Are Forest Fires a New War Crime against Natural Heritage?

The use of forest fires as a weapon in warfare and terrorism underscores the need for a vigilant and multifaceted approach to national and global security.

On February 24, 2022, the Russian Federation initiated a large-scale  military invasion of Ukraine, resulting in widespread destruction and  contamination in southern and eastern parts of the country. Over the following year and a half, vast areas were subjected to intense artillery  shelling, leading to significant environmental impacts. Unexploded ordnance (UXO), wildfires, and pollution have become major  concerns in the conflict-affected regions. UXO contamination has been  particularly pronounced, with fires caused by shelling-related ignition  being a frequent cause of forest disturbance in the area. The difficulty  of conducting fire suppression operations in isolated rural areas, amid  ongoing battles, and UXO contamination have further exacerbated the  situation.

The Lake Christine Fire was a wildfire that burned in Eagle CountyColorado, United States. The fire was the result of an act of criminal arson. It started on July 3, 2018. Photo By Local970 – Own work, CC BY-SA 4.0,

The extent of environmental damage inflicted upon Ukrainian territory by  Russian aggression is vast, although its full magnitude remains unclear  due to the ongoing conflict. However, it is clear that the impact has been substantial, with long-lasting effects on the environment and local  populations.

According to the Ukrainska Pravda website ” A pre-trial investigation has been launched in criminal proceedings with respect to a violation of the laws and customs of war (Art. 438.1 of the Criminal Code of Ukraine) under the procedural guidance of prosecutors from the Specialist Environmental Prosecutor’s Office of the Donetsk Oblast Prosecutor’s Office.” It seems that, on 7 May 2024, Russian forces shelled the territory of the Yampil Forest with artillery. Trees and the forest floor caught fire as a result of being hit by munitions“.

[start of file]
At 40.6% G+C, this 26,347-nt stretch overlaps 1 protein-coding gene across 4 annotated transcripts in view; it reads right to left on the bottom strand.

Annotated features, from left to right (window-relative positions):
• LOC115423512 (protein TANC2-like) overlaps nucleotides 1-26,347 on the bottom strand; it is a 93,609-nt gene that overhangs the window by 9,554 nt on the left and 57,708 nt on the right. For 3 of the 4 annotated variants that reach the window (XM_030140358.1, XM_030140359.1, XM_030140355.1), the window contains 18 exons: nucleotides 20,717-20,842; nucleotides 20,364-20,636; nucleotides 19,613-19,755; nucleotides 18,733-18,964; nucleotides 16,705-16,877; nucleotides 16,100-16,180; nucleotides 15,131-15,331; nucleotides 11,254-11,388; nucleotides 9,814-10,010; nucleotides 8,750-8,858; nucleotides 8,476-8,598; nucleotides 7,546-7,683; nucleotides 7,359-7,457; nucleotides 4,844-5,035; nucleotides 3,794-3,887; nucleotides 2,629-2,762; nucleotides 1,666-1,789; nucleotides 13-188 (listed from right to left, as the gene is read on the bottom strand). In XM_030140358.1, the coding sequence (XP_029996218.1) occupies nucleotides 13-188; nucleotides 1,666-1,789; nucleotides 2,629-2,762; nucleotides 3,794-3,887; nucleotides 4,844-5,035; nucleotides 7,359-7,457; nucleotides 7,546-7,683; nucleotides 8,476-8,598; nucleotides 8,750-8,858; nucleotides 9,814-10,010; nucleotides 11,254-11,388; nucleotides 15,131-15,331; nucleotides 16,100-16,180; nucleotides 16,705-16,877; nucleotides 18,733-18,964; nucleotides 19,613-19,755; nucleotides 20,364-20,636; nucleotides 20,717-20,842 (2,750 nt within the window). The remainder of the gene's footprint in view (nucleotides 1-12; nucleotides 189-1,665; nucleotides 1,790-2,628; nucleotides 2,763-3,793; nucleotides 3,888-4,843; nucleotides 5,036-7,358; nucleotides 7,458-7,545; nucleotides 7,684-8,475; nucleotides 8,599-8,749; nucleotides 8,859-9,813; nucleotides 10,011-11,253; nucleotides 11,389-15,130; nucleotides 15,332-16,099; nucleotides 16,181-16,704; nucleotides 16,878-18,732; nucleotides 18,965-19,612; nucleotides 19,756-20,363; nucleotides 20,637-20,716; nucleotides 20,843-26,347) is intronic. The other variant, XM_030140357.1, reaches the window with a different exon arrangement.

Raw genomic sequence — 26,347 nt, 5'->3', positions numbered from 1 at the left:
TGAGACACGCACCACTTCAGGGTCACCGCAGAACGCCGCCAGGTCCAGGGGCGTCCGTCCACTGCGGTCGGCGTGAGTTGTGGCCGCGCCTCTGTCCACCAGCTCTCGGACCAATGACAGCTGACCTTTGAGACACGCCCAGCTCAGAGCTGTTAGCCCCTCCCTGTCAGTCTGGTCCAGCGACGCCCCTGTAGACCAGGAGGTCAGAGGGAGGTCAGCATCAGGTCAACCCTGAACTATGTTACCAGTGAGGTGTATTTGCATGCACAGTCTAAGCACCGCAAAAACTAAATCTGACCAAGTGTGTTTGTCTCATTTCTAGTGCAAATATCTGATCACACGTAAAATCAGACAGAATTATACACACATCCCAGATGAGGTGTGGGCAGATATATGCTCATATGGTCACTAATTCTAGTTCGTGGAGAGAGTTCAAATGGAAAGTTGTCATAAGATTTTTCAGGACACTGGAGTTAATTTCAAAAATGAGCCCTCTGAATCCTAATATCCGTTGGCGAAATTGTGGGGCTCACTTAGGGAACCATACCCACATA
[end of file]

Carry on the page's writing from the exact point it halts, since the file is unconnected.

If the allegations were verified, the use of forest fires in Ukraine as a weapon of war would be only the latest case. According to the Guardian, Russia’s top security official said in 2012 that al-Qaida was waging a “forest jihad” in Europe, sparking the fires that have ravaged the continent in recent summers. Unfortunately, forest fire prevention has much less effective tools than those used in buildings. There are no automatic fire extinguishing systems and even those that can be used once the fire has started are much less effective than would be necessary.

But forest fires set for war reasons are nothing new. Therefore, it is not surprising that even in recent times there have been cases of forest fires that have suspiciously or evidently been caused by malicious intent, linked to war reasons.

According to Prof. J.R. McNeill (Georgetown University) in his essay Forests and Warfare in World History:

The ancient Assyrians, like many more recent armies, deliberately burned the woodlands of their enemies. Armies often caused forest fires entirely by accident as well. Indeed the Roman writer of the 1st century B.C. Lucretius listed armies among his three reasons behind forest fires (hunting parties and lightning were the others). For most of human history, war could not do much damage to forests except where burning was possible. In the more humid forests of northern Europe where fires were rare, for example, prolonged warfare, as in the Hundred Years War or the Thirty Years War, could lead to the spontaneous resurgence of forests because it reduced population, and thus both the area under the plow and fuelwood demand.

Here are some more recent cases where forest fires have been used as a tactic in warfare or by terrorists:

Historical and Warfare-Related Forest Fires

World War II:

During the war, both Axis and Allied forces used fire as a weapon. For instance, incendiary bombs were dropped on forested areas to destroy enemy resources and infrastructure. The bombings of Dresden and Tokyo also caused massive urban and forest fires.

Vietnam War (1960s-1970s):